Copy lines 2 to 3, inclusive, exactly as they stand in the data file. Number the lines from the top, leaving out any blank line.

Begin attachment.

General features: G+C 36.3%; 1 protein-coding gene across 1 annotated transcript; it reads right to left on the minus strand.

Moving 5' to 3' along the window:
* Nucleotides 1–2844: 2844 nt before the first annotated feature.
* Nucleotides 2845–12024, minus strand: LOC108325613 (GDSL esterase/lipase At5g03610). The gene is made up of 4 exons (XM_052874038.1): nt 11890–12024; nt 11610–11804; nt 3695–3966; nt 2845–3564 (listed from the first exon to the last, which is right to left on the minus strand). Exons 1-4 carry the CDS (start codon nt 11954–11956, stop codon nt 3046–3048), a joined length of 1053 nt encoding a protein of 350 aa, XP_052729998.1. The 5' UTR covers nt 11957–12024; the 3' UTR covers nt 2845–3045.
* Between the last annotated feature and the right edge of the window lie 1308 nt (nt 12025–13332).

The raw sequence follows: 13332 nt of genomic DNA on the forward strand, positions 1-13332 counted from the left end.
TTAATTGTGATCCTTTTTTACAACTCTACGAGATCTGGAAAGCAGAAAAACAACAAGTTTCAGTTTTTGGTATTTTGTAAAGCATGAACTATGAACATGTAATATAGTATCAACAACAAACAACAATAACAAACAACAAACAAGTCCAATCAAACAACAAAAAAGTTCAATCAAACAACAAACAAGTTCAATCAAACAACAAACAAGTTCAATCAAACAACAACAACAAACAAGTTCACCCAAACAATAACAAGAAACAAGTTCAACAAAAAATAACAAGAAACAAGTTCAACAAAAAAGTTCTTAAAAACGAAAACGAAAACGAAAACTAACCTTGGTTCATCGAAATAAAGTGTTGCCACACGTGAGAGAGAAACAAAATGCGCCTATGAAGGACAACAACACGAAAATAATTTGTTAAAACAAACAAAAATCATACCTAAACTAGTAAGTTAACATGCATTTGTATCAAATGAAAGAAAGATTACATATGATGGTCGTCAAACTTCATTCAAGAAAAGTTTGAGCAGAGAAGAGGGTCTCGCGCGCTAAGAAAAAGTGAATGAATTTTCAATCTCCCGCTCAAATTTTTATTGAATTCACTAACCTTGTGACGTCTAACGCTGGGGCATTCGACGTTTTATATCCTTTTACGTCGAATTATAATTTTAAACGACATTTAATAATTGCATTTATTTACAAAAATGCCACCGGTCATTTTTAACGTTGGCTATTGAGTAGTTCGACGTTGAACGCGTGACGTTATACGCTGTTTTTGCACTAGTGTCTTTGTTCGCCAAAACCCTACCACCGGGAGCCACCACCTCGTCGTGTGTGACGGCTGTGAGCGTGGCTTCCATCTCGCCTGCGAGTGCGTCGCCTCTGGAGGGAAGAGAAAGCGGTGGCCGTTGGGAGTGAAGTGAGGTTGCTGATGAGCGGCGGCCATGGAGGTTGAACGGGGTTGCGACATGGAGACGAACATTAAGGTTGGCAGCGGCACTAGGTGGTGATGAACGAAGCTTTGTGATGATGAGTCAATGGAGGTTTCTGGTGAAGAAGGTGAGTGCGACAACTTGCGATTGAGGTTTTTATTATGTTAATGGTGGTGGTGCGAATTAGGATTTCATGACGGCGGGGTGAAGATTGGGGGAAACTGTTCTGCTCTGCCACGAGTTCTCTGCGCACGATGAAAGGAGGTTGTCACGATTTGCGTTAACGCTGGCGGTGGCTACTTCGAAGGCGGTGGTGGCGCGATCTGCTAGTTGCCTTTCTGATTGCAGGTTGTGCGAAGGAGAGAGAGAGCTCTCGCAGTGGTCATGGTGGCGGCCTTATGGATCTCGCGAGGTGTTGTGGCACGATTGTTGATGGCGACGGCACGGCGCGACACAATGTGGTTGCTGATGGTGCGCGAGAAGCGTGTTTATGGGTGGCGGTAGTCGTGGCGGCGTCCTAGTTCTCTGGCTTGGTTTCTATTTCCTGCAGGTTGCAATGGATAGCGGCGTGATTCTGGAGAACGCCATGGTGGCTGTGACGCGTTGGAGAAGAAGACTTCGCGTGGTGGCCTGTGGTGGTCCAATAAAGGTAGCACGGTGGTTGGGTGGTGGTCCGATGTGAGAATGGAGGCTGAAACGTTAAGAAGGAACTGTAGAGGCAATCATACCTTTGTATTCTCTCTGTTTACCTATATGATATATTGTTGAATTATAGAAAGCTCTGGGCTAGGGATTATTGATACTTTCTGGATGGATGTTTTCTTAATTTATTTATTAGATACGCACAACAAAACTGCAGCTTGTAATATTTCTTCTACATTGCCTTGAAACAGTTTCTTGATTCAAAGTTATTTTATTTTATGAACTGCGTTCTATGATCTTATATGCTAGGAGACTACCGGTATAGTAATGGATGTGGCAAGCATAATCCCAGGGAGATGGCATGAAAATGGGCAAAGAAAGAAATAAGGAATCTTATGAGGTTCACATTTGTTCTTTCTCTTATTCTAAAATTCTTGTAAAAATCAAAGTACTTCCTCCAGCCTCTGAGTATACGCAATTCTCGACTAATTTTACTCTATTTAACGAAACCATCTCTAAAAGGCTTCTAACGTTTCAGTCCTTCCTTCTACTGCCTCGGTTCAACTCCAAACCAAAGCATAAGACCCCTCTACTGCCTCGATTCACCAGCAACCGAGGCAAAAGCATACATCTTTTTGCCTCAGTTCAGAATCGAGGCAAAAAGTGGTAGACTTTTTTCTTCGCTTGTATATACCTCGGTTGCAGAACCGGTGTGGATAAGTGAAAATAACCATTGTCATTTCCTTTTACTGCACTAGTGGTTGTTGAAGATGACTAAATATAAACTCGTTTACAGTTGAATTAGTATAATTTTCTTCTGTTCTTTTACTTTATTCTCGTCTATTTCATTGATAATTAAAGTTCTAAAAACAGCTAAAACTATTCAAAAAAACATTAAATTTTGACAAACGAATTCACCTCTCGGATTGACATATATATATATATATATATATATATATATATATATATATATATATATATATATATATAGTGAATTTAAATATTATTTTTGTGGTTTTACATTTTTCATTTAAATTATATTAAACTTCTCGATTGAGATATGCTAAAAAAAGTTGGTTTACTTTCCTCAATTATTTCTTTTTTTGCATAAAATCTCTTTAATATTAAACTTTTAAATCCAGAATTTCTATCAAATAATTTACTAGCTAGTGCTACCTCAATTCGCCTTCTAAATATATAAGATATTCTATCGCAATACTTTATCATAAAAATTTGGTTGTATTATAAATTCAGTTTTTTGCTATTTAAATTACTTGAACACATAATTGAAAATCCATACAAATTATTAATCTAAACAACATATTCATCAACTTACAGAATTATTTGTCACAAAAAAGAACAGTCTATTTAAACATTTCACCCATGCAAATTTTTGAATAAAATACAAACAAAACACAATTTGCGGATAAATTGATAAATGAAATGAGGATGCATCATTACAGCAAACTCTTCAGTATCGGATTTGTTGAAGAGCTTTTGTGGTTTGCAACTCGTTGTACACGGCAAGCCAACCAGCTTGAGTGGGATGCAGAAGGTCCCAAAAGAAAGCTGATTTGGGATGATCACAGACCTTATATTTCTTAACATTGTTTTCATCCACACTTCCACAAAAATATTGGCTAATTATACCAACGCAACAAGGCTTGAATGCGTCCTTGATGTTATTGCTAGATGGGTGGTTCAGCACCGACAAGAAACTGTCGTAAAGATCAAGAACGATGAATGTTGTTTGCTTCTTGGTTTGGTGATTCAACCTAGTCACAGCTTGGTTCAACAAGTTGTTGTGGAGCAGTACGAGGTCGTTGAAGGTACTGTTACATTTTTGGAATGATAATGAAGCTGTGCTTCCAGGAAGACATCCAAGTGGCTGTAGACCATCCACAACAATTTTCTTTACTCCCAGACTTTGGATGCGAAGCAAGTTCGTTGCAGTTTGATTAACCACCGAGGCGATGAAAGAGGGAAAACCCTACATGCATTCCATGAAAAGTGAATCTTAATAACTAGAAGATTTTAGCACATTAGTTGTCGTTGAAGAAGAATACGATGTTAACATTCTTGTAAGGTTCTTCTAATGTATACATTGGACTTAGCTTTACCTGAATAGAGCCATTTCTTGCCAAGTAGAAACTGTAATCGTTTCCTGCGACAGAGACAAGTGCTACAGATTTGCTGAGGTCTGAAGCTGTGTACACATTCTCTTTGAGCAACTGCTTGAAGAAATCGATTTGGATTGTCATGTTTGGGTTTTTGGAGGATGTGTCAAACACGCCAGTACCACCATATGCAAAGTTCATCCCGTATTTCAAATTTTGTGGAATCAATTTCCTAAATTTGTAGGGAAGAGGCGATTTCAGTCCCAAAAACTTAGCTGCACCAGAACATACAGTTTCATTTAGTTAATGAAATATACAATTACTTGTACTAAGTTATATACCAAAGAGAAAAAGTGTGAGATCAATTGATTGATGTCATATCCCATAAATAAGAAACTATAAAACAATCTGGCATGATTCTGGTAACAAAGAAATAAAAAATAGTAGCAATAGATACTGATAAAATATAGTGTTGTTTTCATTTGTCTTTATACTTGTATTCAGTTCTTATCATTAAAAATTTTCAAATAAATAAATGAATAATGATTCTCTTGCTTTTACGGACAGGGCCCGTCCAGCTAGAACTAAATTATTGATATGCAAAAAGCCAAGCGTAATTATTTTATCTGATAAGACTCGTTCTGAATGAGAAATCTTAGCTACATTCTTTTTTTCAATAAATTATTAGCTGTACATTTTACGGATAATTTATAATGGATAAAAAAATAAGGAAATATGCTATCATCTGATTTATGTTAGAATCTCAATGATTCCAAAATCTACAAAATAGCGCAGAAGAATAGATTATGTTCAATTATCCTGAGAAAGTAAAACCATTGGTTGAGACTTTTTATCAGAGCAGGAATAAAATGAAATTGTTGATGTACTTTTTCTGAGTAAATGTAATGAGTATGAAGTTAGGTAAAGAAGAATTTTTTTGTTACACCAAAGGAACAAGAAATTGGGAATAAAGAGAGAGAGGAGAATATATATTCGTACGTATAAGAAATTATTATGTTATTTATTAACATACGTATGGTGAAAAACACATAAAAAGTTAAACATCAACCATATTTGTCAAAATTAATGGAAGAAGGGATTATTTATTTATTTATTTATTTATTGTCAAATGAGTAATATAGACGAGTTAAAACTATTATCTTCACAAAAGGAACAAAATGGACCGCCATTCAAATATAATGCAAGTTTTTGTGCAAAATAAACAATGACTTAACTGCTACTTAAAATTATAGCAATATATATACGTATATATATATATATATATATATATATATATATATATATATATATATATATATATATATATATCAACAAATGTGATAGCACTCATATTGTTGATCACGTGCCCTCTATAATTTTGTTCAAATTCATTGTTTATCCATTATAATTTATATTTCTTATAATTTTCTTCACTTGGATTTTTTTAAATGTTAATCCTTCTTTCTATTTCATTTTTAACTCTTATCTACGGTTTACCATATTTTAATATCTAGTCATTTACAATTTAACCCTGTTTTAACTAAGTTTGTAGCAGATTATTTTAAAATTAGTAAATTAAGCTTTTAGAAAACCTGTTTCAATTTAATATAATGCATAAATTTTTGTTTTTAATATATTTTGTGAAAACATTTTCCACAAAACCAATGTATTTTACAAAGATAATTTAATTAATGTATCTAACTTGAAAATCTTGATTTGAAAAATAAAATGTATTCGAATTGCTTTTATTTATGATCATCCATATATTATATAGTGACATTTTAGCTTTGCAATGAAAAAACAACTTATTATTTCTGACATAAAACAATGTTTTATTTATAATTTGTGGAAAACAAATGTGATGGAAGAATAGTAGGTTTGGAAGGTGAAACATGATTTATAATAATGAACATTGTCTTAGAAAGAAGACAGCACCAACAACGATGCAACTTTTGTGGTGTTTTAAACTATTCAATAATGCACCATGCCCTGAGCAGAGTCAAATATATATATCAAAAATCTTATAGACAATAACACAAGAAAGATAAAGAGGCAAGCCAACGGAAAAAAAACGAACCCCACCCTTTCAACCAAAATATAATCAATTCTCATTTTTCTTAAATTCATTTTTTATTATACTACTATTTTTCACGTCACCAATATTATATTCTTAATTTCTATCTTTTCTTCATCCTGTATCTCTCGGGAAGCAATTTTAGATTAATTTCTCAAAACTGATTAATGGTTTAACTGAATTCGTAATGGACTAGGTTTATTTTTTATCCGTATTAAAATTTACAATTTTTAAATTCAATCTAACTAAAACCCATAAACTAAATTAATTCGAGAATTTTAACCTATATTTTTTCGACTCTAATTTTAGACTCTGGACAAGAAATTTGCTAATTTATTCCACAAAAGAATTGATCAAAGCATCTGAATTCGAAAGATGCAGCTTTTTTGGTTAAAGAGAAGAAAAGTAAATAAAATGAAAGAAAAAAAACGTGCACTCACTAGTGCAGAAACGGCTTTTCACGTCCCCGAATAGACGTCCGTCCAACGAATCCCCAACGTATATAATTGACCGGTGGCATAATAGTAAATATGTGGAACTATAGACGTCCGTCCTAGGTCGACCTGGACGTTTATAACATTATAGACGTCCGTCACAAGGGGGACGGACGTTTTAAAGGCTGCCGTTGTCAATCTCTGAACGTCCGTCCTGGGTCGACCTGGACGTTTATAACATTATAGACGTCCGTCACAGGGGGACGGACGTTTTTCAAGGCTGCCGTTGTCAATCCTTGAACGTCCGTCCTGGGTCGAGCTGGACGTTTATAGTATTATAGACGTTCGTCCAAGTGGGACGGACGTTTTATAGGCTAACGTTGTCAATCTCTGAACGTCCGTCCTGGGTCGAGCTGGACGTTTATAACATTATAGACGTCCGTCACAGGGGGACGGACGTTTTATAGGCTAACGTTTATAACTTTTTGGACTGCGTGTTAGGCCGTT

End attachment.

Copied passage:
Moving 5' to 3' along the window:
* Nucleotides 1–2844: 2844 nt before the first annotated feature.